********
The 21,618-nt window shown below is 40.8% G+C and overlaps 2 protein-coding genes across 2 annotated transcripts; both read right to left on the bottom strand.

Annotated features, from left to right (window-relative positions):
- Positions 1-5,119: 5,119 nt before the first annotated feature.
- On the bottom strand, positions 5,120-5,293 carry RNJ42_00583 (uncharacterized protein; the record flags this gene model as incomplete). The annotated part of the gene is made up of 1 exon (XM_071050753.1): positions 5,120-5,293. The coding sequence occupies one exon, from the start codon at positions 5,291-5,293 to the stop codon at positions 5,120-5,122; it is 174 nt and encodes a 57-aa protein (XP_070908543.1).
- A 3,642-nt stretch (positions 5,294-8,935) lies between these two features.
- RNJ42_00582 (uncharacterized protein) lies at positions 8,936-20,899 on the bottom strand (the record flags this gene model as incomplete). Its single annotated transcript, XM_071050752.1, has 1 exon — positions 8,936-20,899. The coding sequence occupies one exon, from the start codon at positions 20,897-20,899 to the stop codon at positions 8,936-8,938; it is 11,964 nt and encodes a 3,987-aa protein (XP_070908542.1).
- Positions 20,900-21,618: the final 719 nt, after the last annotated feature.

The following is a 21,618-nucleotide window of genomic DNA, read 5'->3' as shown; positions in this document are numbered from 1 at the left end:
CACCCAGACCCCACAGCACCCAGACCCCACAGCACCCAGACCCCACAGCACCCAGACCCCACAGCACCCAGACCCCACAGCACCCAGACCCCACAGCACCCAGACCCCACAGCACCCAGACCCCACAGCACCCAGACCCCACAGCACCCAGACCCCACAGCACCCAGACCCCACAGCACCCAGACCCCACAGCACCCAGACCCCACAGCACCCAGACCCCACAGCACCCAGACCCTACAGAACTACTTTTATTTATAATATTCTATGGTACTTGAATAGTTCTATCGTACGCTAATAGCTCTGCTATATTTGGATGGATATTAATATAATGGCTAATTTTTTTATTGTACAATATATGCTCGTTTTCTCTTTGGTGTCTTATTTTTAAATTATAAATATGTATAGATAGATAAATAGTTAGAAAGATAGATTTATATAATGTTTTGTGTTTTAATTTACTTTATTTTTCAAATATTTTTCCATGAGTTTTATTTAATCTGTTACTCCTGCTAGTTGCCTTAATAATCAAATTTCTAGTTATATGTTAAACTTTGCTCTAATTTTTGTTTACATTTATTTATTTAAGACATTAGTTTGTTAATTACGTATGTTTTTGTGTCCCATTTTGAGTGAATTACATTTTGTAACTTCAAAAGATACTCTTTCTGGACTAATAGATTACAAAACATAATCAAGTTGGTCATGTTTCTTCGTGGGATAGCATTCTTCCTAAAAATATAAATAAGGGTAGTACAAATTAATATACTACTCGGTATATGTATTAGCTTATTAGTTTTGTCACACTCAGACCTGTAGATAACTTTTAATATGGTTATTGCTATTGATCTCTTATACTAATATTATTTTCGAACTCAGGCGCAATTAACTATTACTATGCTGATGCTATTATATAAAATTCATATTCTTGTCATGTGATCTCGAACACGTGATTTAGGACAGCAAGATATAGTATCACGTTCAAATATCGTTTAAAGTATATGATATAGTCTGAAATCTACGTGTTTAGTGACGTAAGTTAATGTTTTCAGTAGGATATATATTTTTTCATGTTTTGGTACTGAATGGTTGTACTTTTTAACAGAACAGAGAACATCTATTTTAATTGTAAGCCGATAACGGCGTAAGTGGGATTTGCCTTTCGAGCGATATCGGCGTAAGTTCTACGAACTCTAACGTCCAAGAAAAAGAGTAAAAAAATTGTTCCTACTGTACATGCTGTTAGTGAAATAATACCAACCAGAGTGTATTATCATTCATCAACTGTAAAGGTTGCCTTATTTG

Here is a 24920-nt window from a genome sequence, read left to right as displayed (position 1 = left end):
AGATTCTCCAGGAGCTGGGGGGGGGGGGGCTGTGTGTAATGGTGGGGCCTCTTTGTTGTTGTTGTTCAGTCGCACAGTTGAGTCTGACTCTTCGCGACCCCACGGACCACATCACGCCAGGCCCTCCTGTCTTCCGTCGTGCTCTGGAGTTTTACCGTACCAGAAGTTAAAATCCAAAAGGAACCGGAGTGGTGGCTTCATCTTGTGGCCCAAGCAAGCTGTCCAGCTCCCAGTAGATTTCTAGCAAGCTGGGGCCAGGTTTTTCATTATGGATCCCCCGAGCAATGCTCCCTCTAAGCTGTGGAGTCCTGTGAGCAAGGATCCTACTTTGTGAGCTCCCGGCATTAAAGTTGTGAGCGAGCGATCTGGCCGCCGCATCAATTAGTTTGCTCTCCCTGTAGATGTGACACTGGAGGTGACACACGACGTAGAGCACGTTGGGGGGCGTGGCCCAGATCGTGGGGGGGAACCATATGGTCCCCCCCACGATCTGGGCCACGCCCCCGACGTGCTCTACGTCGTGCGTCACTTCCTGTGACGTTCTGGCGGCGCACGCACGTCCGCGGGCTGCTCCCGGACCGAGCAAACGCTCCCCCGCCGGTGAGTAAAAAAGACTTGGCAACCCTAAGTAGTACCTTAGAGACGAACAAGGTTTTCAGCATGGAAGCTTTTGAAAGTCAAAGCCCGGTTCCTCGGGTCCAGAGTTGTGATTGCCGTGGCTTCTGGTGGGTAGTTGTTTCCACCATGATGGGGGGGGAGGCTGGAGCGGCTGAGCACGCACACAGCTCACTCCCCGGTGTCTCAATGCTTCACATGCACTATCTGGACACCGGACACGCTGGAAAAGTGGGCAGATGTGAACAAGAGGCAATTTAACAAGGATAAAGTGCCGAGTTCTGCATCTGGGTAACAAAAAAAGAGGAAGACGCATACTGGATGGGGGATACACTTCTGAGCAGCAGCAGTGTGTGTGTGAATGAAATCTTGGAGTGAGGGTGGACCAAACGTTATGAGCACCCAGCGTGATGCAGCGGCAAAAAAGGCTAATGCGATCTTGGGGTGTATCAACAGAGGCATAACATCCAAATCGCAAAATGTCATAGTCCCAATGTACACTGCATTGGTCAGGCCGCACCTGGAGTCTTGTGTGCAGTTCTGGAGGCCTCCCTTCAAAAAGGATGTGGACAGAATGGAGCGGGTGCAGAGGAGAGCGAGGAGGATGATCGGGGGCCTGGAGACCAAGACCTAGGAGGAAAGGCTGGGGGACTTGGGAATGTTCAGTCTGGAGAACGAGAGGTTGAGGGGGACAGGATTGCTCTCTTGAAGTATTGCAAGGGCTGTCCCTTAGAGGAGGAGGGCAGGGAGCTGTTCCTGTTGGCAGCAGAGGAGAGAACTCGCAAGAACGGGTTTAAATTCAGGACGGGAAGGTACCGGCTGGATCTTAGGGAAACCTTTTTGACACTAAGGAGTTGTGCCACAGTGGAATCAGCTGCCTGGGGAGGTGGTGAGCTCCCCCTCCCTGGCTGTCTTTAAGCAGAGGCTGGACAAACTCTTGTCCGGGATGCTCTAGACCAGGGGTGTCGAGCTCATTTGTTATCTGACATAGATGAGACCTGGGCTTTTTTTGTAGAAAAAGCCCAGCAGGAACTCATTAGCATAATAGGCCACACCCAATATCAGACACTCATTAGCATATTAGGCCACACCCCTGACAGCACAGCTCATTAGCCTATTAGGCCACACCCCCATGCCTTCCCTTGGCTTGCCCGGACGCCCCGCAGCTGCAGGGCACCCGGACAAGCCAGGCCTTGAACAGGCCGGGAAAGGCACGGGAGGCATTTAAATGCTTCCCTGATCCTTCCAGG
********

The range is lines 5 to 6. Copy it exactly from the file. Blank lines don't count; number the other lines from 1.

- A 3,642-nt stretch (positions 5,294-8,935) lies between these two features.
- RNJ42_00582 (uncharacterized protein) lies at positions 8,936-20,899 on the bottom strand (the record flags this gene model as incomplete). Its single annotated transcript, XM_071050752.1, has 1 exon — positions 8,936-20,899. The coding sequence occupies one exon, from the start codon at positions 20,897-20,899 to the stop codon at positions 8,936-8,938; it is 11,964 nt and encodes a 3,987-aa protein (XP_070908542.1).